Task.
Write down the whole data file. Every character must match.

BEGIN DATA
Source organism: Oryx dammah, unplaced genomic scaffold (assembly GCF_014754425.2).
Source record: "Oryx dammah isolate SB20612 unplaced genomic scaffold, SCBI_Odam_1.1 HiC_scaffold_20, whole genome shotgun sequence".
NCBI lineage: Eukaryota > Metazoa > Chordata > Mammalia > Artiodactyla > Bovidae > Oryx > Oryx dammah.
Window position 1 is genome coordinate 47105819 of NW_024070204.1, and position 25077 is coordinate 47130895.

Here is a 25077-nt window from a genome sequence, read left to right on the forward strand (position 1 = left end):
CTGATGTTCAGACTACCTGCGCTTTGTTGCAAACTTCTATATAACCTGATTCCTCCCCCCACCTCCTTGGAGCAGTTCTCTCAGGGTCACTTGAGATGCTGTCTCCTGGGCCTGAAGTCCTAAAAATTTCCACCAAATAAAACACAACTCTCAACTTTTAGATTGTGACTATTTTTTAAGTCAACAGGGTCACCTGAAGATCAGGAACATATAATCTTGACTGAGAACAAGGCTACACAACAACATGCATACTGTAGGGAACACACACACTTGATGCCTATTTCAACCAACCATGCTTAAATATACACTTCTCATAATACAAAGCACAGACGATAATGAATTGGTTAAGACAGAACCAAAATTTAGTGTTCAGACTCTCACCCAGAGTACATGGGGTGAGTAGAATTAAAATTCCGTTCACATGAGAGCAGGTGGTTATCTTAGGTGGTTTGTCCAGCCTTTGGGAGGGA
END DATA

Source organism: Oryx dammah, unplaced genomic scaffold (assembly GCF_014754425.2).
Source record: "Oryx dammah isolate SB20612 unplaced genomic scaffold, SCBI_Odam_1.1 HiC_scaffold_20, whole genome shotgun sequence".
NCBI lineage: Eukaryota > Metazoa > Chordata > Mammalia > Artiodactyla > Bovidae > Oryx > Oryx dammah.
Window position 1 is genome coordinate 47105819 of NW_024070204.1, and position 25077 is coordinate 47130895.

Here is a 25077-nt window from a genome sequence, read left to right on the forward strand (position 1 = left end):
CTGATGTTCAGACTACCTGCGCTTTGTTGCAAACTTCTATATAACCTGATTCCTCCCCCCACCTCCTTGGAGCAGTTCTCTCAGGGTCACTTGAGATGCTGTCTCCTGGGCCTGAAGTCCTAAAAATTTCCACCAAATAAAACACAACTCTCAACTTTTAGATTGTGACTATTTTTTAAGTCAACAGGGTCACCTGAAGATCAGGAACATATAATCTTGACTGAGAACAAGGCTACACAACAACATGCATACTGTAGGGAACACACACACTTGATGCCTATTTCAACCAACCATGCTTAAATATACACTTCTCATAATACAAAGCACAGACGATAATGAATTGGTTAAGACAGAACCAAAATTTAGTGTTCAGACTCTCACCCAGAGTACATGGGGTGAGTAGAATTAAAATTCCGTTCACATGAGAGCAGGTGGTTATCTTAGGTGGTTTGTCCAGCCTTTGGGAGGGA